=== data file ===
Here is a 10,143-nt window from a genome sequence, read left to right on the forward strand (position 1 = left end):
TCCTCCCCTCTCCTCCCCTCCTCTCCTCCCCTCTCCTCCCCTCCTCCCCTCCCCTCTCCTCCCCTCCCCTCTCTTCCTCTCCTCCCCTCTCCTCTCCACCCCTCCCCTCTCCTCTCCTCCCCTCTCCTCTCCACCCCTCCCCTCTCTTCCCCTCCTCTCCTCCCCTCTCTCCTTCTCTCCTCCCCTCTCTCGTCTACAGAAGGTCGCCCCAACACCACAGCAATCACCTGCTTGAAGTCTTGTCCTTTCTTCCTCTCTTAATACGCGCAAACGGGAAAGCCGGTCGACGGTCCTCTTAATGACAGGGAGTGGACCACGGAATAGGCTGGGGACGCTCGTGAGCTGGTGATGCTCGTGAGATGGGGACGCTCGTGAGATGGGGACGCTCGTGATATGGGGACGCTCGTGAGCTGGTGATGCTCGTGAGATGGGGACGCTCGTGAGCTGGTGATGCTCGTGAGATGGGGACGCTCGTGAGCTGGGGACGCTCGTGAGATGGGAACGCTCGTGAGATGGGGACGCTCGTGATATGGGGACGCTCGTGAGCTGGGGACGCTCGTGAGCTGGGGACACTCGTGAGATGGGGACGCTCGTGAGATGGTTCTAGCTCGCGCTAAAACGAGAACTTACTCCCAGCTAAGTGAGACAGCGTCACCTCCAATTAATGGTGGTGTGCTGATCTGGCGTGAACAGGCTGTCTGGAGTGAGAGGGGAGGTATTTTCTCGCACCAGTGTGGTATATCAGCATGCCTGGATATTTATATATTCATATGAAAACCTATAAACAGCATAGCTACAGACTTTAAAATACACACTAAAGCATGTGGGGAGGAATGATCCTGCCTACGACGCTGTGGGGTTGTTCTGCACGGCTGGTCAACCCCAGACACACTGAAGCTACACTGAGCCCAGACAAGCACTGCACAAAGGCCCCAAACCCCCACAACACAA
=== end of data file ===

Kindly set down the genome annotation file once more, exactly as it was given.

Here is a 10,143-nt window from a genome sequence, read left to right on the forward strand (position 1 = left end):
TCCTCCCCTCTCCTCCCCTCCTCTCCTCCCCTCTCCTCCCCTCCTCCCCTCCCCTCTCCTCCCCTCCCCTCTCTTCCTCTCCTCCCCTCTCCTCTCCACCCCTCCCCTCTCCTCTCCTCCCCTCTCCTCTCCACCCCTCCCCTCTCTTCCCCTCCTCTCCTCCCCTCTCTCCTTCTCTCCTCCCCTCTCTCGTCTACAGAAGGTCGCCCCAACACCACAGCAATCACCTGCTTGAAGTCTTGTCCTTTCTTCCTCTCTTAATACGCGCAAACGGGAAAGCCGGTCGACGGTCCTCTTAATGACAGGGAGTGGACCACGGAATAGGCTGGGGACGCTCGTGAGCTGGTGATGCTCGTGAGATGGGGACGCTCGTGAGATGGGGACGCTCGTGATATGGGGACGCTCGTGAGCTGGTGATGCTCGTGAGATGGGGACGCTCGTGAGCTGGTGATGCTCGTGAGATGGGGACGCTCGTGAGCTGGGGACGCTCGTGAGATGGGAACGCTCGTGAGATGGGGACGCTCGTGATATGGGGACGCTCGTGAGCTGGGGACGCTCGTGAGCTGGGGACACTCGTGAGATGGGGACGCTCGTGAGATGGTTCTAGCTCGCGCTAAAACGAGAACTTACTCCCAGCTAAGTGAGACAGCGTCACCTCCAATTAATGGTGGTGTGCTGATCTGGCGTGAACAGGCTGTCTGGAGTGAGAGGGGAGGTATTTTCTCGCACCAGTGTGGTATATCAGCATGCCTGGATATTTATATATTCATATGAAAACCTATAAACAGCATAGCTACAGACTTTAAAATACACACTAAAGCATGTGGGGAGGAATGATCCTGCCTACGACGCTGTGGGGTTGTTCTGCACGGCTGGTCAACCCCAGACACACTGAAGCTACACTGAGCCCAGACAAGCACTGCACAAAGGCCCCAAACCCCCACAACACAA